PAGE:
Mice given a high fat and rich carbohydrate (54% kcal from fat, 25% kcal from CHO) diet eventually display clinical symptoms of prediabetes, including obesity, hyperglycemia, and mechanical allodynia. Previous work from our group has shown that mice allowed to voluntarily exercise while fed a high-fat diet develop mechanical allodynia over the first 6 weeks, but then have their mechanical allodynia return to control levels during weeks 6-12 from the continued exercise. The present work examined whether a ‘ketogenic’ diet (∼90% kcal from fat, <1% kcal from CHO) similarly alters metabolic-related sensory changes. Our goal was to understand how dietary fat processing impacts the metabolic status as it relates to, as well as to better understand the function of the peripheral nervous system. Ketogenic diet-fed mice develop similar metabolic changes similar to of high fat exercised mice, with increased body weight, fat mass, and blood glucose, though all are less than that of high-fat sedentary animals. Unlike mice on a high fat diet, ketogenic fed mice never develop mechanical allodynia, suggesting the adaption to metabolic fuel sources may be key in the development of mechanical allodynia. Mice fed a high fat diet display increased sensory and motor conduction velocities compared to ketogenic and control mice. Ketogenic-diet fed mice had mildly increased peripheral nerve fiber density in the epidermis of the hind paw compared to normal chow and high at fed mice, suggesting a ketogenic diet may be beneficial to sensory axon growth in the epidermis. Together, these results suggest that a ketogenic diet does not lead to changes in sensory function similar to high-fat fed mice, and mirrors many of the sensory and metabolic changes that are corrected by exercise in in high-fat fed mice.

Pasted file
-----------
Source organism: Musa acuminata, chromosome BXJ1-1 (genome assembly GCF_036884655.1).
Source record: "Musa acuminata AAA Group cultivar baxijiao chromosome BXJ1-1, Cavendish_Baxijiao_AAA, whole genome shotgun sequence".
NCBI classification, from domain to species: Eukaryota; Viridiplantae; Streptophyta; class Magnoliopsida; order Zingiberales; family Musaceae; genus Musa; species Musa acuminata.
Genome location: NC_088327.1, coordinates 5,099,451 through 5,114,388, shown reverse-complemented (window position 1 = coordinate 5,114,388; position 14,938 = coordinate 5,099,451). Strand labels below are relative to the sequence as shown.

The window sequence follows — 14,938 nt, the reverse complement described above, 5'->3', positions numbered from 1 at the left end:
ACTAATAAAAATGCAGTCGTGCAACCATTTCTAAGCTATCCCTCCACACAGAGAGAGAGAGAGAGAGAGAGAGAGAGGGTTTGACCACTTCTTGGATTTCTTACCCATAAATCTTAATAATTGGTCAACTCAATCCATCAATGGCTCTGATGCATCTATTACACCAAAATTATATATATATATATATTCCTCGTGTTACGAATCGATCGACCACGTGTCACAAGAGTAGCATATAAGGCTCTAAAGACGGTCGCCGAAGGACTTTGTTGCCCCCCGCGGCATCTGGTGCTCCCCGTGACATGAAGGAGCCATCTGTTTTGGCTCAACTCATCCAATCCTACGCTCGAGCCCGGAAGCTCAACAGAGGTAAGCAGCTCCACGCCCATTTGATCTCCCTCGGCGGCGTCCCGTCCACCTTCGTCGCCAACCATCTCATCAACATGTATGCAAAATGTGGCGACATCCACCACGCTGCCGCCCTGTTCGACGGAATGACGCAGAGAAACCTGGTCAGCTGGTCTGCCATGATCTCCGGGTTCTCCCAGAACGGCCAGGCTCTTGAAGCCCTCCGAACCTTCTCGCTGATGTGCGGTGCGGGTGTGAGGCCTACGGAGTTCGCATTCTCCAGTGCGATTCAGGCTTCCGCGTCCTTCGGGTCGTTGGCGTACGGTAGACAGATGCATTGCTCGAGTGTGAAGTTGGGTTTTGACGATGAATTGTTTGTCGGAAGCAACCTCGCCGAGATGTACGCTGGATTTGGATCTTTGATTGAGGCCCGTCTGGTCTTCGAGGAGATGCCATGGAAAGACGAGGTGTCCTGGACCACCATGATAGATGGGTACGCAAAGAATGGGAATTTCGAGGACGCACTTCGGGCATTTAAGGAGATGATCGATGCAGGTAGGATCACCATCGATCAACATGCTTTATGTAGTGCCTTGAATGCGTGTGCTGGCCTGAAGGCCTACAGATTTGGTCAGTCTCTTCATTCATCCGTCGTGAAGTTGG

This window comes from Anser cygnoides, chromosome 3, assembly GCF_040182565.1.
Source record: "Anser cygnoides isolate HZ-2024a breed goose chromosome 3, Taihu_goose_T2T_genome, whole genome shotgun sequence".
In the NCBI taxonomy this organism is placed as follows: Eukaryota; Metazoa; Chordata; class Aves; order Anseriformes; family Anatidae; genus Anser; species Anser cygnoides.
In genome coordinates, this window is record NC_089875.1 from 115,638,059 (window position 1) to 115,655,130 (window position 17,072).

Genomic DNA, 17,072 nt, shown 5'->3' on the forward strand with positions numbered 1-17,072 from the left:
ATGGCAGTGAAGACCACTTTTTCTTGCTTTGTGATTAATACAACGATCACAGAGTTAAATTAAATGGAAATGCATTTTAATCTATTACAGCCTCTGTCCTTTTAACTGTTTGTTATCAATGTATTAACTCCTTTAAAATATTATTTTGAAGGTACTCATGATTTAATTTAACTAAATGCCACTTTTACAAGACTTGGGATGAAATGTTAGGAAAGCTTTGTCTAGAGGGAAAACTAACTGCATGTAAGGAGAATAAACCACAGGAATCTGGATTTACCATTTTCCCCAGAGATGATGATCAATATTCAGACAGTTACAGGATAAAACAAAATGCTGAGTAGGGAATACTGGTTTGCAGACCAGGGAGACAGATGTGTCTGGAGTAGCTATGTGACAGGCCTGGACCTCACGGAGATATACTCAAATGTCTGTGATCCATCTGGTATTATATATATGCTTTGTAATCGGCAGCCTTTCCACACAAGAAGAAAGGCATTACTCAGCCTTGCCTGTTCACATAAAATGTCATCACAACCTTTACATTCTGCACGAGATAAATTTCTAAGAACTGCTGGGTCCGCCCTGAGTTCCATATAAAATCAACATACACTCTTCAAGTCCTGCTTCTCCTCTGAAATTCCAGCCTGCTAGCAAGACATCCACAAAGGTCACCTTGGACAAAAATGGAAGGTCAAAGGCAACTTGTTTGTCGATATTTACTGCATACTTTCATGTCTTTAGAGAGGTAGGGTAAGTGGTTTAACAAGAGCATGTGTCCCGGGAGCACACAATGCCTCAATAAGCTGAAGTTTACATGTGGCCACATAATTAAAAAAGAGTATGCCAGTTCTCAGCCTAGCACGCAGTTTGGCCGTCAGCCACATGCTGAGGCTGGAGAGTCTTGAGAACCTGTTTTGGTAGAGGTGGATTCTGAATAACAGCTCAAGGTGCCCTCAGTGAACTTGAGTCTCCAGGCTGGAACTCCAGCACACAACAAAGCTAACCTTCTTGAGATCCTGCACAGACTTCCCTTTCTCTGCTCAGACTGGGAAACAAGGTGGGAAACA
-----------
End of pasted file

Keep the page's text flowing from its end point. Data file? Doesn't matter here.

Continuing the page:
© 2017 Published by Elsevier Inc.